• Mississippi State University, Starkville


  • Lincoln University, Jefferson City 
  • University of Missouri, Columbia


  • Blackfeet Community College, Browning
  • Chief Dull Knife College, Lame Deer
  • Aaniiih Nakoda College, Harlem Fort Peck Community College, Poplar
  • Little Big Horn College, Crow Agency
  • Montana State University, Bozeman
  • Salish Kootenai College, Pablo 
  • Stone Child College, Box Elder


  • Little Priest Tribal College, Winnebago
  • Nebraska Indian Community College, Winnebago
  • University of Nebraska, Lincoln


  • University of Nevada, Reno

New Hampshire

  • University of New Hampshire, Durham

New Jersey

  • Rutgers University, New Brunswick

New Mexico

  • Navajo Technical College, Crownpoint
  • Institute of American Indian and Alaska Native Culture and Arts Development, Sante Fe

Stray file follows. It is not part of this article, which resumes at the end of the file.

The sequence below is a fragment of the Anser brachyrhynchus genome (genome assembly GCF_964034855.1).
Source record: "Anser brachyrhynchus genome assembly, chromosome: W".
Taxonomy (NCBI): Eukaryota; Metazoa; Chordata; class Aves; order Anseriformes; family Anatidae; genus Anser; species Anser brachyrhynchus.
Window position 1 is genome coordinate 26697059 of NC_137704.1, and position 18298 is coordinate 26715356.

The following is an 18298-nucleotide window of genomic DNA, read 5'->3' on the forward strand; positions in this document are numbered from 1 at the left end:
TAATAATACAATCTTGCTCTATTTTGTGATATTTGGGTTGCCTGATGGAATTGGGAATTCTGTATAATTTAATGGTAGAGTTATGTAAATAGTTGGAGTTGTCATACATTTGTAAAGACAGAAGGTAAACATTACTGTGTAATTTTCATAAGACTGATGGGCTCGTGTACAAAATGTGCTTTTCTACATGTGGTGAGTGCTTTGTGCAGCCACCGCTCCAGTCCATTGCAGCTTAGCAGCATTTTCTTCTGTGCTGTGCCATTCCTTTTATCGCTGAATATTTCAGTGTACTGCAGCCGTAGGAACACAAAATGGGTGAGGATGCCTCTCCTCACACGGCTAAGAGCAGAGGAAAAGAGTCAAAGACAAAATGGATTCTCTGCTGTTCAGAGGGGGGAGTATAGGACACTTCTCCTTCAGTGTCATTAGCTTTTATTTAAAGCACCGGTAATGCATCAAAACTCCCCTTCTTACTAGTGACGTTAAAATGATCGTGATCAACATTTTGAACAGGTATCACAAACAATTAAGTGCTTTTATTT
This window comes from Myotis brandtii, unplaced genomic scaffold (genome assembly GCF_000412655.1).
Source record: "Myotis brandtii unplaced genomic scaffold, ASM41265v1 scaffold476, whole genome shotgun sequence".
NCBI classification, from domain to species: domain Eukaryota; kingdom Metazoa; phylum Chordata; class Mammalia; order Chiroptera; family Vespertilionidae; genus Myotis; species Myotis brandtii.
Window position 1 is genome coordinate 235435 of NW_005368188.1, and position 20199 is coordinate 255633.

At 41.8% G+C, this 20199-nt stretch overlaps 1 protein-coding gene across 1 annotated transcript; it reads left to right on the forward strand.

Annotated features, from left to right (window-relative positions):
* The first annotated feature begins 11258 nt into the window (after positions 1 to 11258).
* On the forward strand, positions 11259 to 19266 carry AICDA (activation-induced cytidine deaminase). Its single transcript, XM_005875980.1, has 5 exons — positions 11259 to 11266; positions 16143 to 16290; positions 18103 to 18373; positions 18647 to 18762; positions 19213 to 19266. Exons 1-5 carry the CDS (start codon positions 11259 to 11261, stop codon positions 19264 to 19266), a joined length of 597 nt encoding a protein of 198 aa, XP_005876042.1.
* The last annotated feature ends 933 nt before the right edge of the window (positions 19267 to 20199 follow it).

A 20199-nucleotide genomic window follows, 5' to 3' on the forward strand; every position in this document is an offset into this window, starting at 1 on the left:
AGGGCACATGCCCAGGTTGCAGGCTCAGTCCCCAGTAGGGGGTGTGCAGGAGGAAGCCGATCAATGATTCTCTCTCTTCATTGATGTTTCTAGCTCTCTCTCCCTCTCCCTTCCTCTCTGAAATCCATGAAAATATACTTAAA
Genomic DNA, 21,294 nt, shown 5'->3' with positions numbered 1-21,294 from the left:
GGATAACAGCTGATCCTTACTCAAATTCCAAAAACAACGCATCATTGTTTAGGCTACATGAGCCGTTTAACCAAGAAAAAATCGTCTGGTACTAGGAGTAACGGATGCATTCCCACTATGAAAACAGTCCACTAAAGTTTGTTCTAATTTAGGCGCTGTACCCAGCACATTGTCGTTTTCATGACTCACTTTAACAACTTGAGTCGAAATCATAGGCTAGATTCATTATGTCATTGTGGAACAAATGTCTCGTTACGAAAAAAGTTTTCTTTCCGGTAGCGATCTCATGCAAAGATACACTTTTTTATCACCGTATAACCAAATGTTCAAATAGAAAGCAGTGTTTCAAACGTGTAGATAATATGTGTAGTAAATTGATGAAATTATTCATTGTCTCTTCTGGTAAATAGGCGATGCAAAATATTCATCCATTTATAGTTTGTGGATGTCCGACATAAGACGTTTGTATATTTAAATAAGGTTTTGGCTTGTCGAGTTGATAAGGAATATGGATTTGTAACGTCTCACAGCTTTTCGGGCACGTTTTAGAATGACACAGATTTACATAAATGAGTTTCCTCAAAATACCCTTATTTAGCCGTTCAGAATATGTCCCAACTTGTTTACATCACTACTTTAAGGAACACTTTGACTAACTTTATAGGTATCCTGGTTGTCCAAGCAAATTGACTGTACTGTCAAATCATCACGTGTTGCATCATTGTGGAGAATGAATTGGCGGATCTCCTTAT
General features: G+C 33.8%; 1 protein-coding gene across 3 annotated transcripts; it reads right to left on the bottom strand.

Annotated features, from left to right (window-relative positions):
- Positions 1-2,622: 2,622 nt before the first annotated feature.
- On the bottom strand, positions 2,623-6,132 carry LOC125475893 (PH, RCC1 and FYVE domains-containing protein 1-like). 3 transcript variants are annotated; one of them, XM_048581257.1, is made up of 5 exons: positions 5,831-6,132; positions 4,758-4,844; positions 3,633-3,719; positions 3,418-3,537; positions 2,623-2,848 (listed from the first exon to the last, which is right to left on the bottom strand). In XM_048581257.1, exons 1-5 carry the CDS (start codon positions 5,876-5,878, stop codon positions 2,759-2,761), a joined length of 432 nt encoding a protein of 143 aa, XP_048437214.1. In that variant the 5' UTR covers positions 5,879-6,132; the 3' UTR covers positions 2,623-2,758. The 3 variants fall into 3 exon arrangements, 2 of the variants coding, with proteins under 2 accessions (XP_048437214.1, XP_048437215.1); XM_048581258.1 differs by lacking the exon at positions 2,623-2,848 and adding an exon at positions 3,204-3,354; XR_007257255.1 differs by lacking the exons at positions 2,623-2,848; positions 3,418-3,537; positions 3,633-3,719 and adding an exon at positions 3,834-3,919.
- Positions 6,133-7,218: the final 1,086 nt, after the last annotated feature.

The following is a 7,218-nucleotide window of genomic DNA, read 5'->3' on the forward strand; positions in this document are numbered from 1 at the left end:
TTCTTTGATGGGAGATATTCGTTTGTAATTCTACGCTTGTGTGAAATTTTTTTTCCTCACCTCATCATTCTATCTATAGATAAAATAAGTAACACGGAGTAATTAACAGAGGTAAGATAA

• New Mexico State University, Las Cruces
  • Southwestern Indian Polytechnic Institute, Albuquerque

New York

  • Cornell University, Ithaca

North Carolina

  • North Carolina A&T State University, Greensboro 
  • North Carolina State University, Raleigh

North Dakota

  • Fort Berthold Community College, New Town 
  • Cankdeska Cikana Community College, Fort Totten
  • North Dakota State University, Fargo
  • Sitting Bull College, Fort Yates 
  • Turtle Mountain Community College, Belcourt
  • United Tribes Technical College, Bismarck

Northern Marianas

  • Northern Marianas College, Saipan, CM


  • Central State University, Wilberforce